If Rom hears a riff of rock music, he can tell you who played it, when, and the names of the band members. His memory includes musicals of the 1940s he had last heard as a little boy. His one big regret in life is his inability to play a musical instrument. He says if he had another lifetime, he would become a musician.
The love of music runs in his family. When Rom returned to Bombay from America in 1967 after a six-year gap, he found his kid brother Neel had dropped out of high school. Neel had taught himself to play the guitar, and spent 12 to 14 hours a day practising. He really wanted an electric guitar, and Rom, being the indulgent older brother, bought him one. Rom recalled, “It seemed like Neel’s goal was to turn the entire apartment into an amp [amplifier]. The music was loud and sometimes discordant.” I asked, “How did the family tolerate it?” “Everyone was supportive. Even Amma Doodles [Kamaladevi Chattopadhyaya]. She loved the Beatles and Rolling Stones, and she realized Neel was an aspiring artist. A film producer, Akhtar Hussain, and his family lived in the top and ground floors. Akhtar’s son, Arif, was a singer who hung out with Neel. So that family didn’t say anything. But other neighbours complained.”
Neel and Arif played in a band called ‘Joint Collaboration.’ In 1971, they organized a rock concert in Bombay to raise funds for the World Wildlife Fund with Granddaddy Harin playing master of ceremonies. A year later, Neel formed a band called ‘100 Ton Chicken’ with bass guitarist, Keith Kanga. Later, rechristened ‘Atomic Forest,’ the band performed at a tiny discotheque called Slip Disc, behind Radio Club in Bombay, and grew to have a devoted following. Neel was called ‘the Jimi Hendrix of India’ by the media.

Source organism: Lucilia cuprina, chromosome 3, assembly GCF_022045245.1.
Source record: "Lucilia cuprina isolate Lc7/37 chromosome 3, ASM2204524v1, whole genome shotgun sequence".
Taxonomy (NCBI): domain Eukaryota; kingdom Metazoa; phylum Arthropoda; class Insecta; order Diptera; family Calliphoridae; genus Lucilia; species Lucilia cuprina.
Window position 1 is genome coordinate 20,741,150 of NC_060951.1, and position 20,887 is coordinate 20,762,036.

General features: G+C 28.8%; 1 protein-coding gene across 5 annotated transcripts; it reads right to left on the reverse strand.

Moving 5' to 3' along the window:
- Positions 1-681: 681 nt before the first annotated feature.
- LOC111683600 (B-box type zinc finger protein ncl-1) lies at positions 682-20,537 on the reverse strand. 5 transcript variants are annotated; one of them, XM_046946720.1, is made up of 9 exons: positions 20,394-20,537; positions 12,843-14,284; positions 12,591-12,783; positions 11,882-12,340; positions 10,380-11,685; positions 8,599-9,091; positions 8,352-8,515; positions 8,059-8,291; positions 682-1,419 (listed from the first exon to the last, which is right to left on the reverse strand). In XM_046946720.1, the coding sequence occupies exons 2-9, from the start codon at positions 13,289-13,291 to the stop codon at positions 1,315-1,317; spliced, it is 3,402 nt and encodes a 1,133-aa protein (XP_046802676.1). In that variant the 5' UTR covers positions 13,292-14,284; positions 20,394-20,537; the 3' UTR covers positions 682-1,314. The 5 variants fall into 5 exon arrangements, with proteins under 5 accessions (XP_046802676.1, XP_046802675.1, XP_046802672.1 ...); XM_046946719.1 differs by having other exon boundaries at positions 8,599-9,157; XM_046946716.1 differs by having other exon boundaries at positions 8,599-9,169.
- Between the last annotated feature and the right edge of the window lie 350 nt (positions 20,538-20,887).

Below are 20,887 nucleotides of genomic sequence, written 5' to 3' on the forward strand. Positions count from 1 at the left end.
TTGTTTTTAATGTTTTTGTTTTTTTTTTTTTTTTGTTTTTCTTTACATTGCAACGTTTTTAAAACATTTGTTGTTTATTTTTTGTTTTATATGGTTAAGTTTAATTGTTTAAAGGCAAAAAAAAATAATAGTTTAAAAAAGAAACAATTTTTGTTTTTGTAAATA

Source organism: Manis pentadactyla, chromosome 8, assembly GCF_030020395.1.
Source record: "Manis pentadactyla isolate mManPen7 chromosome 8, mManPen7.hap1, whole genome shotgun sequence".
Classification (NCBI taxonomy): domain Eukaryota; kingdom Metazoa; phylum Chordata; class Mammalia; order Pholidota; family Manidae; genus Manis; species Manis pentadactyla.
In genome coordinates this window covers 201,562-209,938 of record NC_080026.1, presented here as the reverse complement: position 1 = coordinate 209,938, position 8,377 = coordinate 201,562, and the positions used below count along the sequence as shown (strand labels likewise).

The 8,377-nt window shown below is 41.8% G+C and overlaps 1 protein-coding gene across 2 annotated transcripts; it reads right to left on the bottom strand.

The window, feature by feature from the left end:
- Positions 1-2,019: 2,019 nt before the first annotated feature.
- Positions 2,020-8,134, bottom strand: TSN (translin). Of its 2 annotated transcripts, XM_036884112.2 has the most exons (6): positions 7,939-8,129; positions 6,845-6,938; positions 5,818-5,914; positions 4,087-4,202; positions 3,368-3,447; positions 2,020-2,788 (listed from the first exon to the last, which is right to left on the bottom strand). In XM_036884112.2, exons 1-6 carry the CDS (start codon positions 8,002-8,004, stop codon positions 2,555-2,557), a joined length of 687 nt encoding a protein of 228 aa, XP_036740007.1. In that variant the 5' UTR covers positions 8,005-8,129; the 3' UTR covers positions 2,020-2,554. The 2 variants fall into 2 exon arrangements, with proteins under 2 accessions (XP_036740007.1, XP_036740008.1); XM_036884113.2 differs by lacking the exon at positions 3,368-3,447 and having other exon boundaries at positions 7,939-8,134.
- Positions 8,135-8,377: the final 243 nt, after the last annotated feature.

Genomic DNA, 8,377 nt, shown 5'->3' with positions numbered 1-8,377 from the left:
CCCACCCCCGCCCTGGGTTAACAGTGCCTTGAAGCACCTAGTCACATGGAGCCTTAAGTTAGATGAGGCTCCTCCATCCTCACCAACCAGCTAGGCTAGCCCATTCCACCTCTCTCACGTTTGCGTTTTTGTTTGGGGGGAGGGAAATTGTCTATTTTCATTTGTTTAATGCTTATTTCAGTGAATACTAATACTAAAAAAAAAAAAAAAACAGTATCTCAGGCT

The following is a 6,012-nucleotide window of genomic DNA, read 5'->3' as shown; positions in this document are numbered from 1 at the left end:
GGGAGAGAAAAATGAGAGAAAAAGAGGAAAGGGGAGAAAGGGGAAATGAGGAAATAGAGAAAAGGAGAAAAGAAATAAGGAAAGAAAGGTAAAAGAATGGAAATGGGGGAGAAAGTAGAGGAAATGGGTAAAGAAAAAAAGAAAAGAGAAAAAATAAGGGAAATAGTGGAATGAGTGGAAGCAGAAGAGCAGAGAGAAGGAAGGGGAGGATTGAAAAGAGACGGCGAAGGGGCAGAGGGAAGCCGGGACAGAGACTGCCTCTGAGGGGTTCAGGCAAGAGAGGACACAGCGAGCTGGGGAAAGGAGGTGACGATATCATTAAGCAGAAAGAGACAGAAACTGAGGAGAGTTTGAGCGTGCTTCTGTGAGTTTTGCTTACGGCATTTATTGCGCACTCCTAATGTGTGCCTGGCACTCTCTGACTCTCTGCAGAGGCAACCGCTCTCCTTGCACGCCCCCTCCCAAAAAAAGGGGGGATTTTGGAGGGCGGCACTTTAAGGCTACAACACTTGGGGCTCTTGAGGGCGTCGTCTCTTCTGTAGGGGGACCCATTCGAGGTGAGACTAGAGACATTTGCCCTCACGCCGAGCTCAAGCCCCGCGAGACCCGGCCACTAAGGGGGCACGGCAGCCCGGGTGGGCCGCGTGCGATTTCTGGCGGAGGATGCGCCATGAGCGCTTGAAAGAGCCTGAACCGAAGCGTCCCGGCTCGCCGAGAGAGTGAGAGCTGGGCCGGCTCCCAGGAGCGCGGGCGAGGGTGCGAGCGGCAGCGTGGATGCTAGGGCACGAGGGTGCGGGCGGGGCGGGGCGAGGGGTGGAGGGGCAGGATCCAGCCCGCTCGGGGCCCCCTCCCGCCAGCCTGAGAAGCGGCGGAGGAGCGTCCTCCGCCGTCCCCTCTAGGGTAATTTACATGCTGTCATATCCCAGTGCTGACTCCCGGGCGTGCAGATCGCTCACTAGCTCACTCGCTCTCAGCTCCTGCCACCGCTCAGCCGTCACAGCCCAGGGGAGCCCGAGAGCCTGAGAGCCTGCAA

I think Rom lived the musician’s life vicariously through Neel. They may be half brothers and separated by a 10-year age difference, but they are as tightly bonded to each other as identical twins. Rom wrote lyrics for the band, but none was set to score. Here’s a sample -“Hermits pound at gravestones on that road/ Heads with minds oozing out everywhere/ I hitched a ride on a careening time-toad/ Salvation through a malevolent stare.Back to a sliding aluminum station/You know that you’ve been here before/Climb off the toad and get congratulation/You’ve made it; you’ve been through the core.”
Was it pretentious? Was I too boringly straight to understand this alternate universe of hallucinations? When Rom saw me leafing through the file of neatly type-written lyrics, he said, “That’s all nonsense.” However, Neel was generous with his praise, “They were really nice words. But at that time, we were not interested in doing melodies; we were more interested in jamming and playing our instruments.”
An album of vintage Atomic Forest, ‘Obsession 77,’ was released in January last year by Los Angeles-based Now-Again Records. Since it’s the only psychedelic rock album ever produced in India, it generated a buzz among music collectors. A terrible scratchy recording of Neel playing ‘Foxy Lady’ at a friend’s home provides a mere hint of his virtuoso. Have a listen on YouTube. A reviewer at thestoolpigeon.co.uk says, “I could name probably 100 current rock bands who would love to be able to reproduce Neel Chattopadhyaya’s warm, fuzzed-up guitar sound.”
I asked Rom, “Why the name Atomic Forest?” “Oh, I came up with the name. Obviously there had to be something related to the jungle and ‘atomic’ seemed to capture the flavour of the time.”Until then, I hadn’t realized Rom had left a mark on India’s rock music scene.
Nearly 40 years after the lyrics were first written, Neel is now setting them to music. If Atomic Forest ever stages a comeback, Rom may have a music career in this lifetime.